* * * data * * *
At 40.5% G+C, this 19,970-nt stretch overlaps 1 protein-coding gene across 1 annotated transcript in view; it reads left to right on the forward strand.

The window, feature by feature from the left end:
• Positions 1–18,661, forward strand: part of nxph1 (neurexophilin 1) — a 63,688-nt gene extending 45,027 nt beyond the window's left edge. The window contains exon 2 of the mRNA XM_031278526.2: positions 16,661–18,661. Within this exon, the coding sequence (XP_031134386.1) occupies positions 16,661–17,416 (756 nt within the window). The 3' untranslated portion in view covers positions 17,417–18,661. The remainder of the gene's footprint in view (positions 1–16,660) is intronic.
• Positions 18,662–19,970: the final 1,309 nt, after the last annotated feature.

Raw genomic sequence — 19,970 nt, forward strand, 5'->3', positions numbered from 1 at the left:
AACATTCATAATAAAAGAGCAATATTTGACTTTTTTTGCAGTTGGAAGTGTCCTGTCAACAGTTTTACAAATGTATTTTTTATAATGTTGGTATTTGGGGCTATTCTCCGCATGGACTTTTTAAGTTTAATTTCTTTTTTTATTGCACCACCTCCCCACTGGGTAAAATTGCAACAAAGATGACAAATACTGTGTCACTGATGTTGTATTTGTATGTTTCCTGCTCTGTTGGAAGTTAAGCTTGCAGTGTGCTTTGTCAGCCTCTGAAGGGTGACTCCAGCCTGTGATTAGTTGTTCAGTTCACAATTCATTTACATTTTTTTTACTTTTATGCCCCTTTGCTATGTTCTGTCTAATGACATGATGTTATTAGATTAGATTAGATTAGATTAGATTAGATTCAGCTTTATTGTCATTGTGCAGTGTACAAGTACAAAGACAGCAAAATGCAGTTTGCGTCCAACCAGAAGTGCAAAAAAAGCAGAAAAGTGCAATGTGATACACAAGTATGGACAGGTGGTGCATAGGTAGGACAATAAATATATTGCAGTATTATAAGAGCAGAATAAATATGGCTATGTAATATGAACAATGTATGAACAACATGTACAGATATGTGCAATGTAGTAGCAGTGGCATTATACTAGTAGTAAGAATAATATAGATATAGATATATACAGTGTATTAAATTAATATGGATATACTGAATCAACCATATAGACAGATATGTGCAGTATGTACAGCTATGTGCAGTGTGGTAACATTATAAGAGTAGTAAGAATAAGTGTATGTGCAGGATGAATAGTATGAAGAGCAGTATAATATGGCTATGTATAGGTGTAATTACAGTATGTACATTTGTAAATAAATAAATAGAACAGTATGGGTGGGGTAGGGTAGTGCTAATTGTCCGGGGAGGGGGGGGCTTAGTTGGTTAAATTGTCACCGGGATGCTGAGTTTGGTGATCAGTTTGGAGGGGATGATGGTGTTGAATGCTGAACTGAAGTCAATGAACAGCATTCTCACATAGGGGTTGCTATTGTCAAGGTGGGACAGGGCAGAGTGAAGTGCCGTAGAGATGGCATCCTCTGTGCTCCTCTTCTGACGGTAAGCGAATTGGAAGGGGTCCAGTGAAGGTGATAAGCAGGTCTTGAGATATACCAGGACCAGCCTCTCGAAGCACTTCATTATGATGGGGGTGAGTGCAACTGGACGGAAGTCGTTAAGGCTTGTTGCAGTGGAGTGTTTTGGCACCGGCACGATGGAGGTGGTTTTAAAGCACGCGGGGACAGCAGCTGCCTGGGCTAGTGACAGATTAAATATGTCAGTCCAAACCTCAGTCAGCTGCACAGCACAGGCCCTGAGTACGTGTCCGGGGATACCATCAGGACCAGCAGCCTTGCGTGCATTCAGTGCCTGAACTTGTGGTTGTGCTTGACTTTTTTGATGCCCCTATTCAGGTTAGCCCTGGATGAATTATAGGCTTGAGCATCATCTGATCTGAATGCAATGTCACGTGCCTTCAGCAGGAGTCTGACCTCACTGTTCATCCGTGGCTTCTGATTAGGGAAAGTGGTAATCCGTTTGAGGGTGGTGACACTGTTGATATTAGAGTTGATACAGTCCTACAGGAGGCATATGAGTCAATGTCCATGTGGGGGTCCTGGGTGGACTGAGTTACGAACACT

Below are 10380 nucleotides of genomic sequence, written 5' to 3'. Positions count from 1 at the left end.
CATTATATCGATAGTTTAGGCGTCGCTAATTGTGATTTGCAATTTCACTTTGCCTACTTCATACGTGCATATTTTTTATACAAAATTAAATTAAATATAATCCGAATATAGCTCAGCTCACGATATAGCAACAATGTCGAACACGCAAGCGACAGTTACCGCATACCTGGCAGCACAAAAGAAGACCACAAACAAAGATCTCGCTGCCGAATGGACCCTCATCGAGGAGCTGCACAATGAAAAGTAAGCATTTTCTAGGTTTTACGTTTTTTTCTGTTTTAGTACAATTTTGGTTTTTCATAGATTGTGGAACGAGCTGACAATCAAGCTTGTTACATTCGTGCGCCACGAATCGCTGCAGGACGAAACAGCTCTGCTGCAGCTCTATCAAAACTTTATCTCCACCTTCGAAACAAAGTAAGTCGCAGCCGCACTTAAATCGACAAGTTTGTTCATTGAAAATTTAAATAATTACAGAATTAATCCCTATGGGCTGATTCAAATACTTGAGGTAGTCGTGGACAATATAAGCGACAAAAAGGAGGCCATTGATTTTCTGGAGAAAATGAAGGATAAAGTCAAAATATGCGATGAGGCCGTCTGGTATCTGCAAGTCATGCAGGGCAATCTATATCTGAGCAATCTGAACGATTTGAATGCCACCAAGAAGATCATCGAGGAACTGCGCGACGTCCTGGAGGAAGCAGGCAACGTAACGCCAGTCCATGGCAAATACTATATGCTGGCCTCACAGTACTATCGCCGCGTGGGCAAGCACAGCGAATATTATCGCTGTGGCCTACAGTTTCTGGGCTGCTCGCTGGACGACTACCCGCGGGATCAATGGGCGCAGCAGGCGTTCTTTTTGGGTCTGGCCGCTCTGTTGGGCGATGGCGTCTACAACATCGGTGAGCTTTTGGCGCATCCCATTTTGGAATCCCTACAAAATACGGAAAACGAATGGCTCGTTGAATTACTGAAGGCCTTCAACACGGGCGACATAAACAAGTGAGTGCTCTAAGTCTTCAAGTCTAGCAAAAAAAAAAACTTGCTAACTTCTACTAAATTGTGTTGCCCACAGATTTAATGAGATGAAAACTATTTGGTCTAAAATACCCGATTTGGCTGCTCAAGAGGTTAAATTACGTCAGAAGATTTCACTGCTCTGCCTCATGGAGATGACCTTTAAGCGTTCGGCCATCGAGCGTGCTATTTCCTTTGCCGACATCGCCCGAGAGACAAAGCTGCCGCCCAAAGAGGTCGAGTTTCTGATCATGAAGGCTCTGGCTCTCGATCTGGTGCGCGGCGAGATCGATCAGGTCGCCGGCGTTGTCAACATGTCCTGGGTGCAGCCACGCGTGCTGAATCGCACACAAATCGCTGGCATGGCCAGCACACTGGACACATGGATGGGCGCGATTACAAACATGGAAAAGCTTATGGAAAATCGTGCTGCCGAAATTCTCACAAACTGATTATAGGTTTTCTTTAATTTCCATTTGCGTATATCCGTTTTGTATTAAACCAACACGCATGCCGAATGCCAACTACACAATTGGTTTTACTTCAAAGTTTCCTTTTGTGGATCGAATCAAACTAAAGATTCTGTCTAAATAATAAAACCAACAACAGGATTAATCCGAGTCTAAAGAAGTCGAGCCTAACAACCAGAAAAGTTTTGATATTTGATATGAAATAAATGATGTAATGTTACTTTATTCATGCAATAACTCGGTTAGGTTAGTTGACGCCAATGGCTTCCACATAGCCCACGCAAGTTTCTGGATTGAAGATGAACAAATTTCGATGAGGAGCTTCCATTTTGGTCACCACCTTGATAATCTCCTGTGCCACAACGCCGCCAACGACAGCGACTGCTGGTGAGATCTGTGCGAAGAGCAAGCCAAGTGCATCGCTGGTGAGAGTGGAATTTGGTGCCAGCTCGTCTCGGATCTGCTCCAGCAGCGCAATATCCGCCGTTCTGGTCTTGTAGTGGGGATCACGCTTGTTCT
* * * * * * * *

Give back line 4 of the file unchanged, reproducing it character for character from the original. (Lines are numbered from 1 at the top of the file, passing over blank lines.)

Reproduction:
• Positions 18,662–19,970: the final 1,309 nt, after the last annotated feature.